Some years ago I wrote an Unapologic Guide To Saying Sorry but I feel there are some celebrities who might need a refresh.
If you’re anything like me, the chances are that before last week you’d never heard of Logan Paul, perhaps you still haven’t and if so, I’m really sorry to bring him up. I’m not one who is really into celebrity culture, let alone Youtube culture. I always grimmace when now even on the BBC they invite the general public to give their opinion…. I don’t want the opinion of people who are even more clueless than I, I want experts. Experts on the events in the news, experts on screen whether it be real singers, not talent show wannabees, or real comedians, not teenagers who happened to be lucky enough to grow up in the era of Youtube and think they matter in any way at all.
Apparently Logan Paul is a big star in some quarters, not mine of course. I actually wondered why Alan Rickman stopped making movies for 10 years until I later found out he had made plenty but were all Harry Potter which I never watched. So if one of the finest actors of his era went off the radar for me then some largely talentless guy who seems to have his first name and surname the wrong way round was never going to make it for me.
He came to my attention as the latest video the 22 year old released to his 15 million subscribers has been widely criticised for posting a horrifically insensitive video that documented his visit to the Aokigahara forest in Japan, the site of frequent youth suicides. It was titled “We found a dead body in the Japanese Suicide Forest…”
Just as the internet raised Paul to the apparent status of celebrity or at least the very definition of a Z-lister, so too can it take away everything in an instant. The backlash against the video has been widespread and almost unanimous for the bad taste and offense that it caused. Like anyone trying to save a flaundering career, Paul duly reacted to the outcry and issued a public apology for his actions. The only problem was that the apology caused further offense.
He apparently wrote his mea culpa on the iPhone’s Notes app, screen-shotted it, and then shared it on Twitter. Captioned, “dear internet”, and including such lines as “with great power comes great responsibility”, the response came across as cocky, self-aggrandising and pompous . Almost as if he thought he was ‘somebody’ rather than an idiot who rose to prominence for short videos of braindead pranks. Even worse, the words even included a personalised promo hashtag.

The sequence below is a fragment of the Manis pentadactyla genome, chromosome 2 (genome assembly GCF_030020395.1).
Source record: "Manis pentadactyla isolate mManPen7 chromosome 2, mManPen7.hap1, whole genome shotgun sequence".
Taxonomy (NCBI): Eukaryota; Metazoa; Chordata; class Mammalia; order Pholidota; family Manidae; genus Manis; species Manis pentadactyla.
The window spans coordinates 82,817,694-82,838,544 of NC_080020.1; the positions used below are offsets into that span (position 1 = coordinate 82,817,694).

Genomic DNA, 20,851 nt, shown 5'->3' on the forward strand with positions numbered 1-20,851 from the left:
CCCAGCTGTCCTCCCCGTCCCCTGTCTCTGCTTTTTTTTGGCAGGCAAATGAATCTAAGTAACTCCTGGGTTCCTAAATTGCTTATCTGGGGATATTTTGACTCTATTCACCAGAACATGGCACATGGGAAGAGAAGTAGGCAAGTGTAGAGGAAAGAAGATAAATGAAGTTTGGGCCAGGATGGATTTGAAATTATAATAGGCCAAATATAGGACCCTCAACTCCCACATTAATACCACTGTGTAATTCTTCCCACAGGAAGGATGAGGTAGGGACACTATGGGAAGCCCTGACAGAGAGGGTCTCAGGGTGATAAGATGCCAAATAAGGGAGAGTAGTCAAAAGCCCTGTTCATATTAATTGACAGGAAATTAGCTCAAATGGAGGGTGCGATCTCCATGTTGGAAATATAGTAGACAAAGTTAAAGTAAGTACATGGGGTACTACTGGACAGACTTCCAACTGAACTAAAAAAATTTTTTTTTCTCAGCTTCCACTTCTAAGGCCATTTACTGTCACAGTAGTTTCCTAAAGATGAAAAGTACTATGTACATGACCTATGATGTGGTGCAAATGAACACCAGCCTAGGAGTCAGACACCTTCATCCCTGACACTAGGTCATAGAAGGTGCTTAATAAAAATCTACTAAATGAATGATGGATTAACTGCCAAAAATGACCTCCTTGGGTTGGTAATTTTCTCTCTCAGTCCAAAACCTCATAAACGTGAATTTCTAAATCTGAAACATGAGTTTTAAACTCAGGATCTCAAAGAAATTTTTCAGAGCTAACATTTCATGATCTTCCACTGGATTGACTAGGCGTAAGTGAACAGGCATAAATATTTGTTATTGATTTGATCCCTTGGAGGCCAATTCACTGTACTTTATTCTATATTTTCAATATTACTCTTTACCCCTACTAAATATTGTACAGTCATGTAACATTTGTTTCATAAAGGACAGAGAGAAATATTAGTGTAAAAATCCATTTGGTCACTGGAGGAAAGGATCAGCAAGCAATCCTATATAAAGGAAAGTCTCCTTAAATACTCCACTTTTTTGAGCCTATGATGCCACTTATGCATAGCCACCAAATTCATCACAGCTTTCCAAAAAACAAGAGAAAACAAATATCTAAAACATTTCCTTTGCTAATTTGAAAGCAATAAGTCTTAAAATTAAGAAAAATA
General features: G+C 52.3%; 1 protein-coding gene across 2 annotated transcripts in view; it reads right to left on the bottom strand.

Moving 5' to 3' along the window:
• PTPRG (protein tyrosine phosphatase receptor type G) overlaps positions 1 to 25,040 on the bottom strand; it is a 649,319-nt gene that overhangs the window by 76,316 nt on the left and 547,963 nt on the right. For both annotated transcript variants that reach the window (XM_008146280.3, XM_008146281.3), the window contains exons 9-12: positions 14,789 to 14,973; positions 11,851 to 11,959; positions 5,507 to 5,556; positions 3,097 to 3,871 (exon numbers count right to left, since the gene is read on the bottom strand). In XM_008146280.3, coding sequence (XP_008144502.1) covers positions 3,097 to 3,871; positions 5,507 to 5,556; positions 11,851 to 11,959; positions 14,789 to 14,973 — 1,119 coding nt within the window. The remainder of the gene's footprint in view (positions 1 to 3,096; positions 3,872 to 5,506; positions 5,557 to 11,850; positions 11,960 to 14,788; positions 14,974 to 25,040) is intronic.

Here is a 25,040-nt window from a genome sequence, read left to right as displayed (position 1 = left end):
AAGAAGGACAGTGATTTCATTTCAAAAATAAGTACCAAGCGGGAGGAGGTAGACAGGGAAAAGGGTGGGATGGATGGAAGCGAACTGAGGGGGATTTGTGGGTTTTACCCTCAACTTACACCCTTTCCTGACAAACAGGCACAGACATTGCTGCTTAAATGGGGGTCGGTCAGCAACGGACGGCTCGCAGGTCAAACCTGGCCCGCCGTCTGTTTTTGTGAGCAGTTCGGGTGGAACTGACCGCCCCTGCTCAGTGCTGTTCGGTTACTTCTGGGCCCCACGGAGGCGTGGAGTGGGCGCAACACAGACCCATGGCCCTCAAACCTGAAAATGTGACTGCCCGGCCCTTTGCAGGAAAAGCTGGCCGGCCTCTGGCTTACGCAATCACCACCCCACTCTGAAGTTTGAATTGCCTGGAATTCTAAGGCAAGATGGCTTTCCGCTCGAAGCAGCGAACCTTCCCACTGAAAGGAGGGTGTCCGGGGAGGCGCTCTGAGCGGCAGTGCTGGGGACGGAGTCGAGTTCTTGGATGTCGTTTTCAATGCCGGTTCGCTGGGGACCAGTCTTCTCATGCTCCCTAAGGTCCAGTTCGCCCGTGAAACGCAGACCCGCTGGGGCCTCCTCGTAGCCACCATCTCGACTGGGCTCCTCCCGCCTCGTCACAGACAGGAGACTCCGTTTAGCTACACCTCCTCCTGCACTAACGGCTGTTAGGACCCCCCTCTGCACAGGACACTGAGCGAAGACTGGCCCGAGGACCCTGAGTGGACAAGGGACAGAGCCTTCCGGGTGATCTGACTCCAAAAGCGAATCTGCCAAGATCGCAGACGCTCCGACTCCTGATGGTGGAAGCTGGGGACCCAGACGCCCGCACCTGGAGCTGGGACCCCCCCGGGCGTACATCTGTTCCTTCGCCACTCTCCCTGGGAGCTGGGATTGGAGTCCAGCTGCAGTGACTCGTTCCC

To me it seems 1% apology and 99% a damage limitation exercise trying to protect a celebrity brand art all costs.
The reactions to Paul’s apology came in as swiftly as his video was taken down. Breaking Bad actor Aaron Paul took to Twitter writing, How dare you! You disgust me. I can’t believe that so many young people look up to you. So sad. Hopefully this latest video woke them up. You are pure trash. Plain and simple. Suicide is not a joke. Go rot in hell.
Game of Thrones star Sophie Turner expressed her dismay at Paul’s attempt at remorse. You’re an idiot. You’re not raising awareness. You’re mocking. I can’t believe how self-praising your “apology” is. You don’t deserve the success (views) you have. I pray to God you never have to experience anything like that man did.
And what sort of apology finishes with a marketing tagline. It would be like Coca Cola branding “Coke is it” on an apology for a bilboard with an Isis fighter taking a drink after beheading someone.
Of course it isn’t just a celebrity issue, there was a time when politicians would resign on principle, doubly so if they had lied. These days most carry on regardless and so if even people in society who we are meant to respect don’t really apologise then some idiot in a Japanese forest wearing a stupid hat isn’t going to.
The last year has seen a growing number of celebrity public apologies that don’t really say sorry at all.
In his book, Sorry About That: The Language of Public Apology, linguist Edwin Battistella says that an effective public apology is built on four main features: saying out loud what you did wrong and thus showing a level of moral understanding and awareness; being specific and taking ownership with your language; indicating that the apology is leading somewhere; and not making excuses for your actions. The modern public apology certainly utilises some of these charachteristics; in others, it falls pathetically short.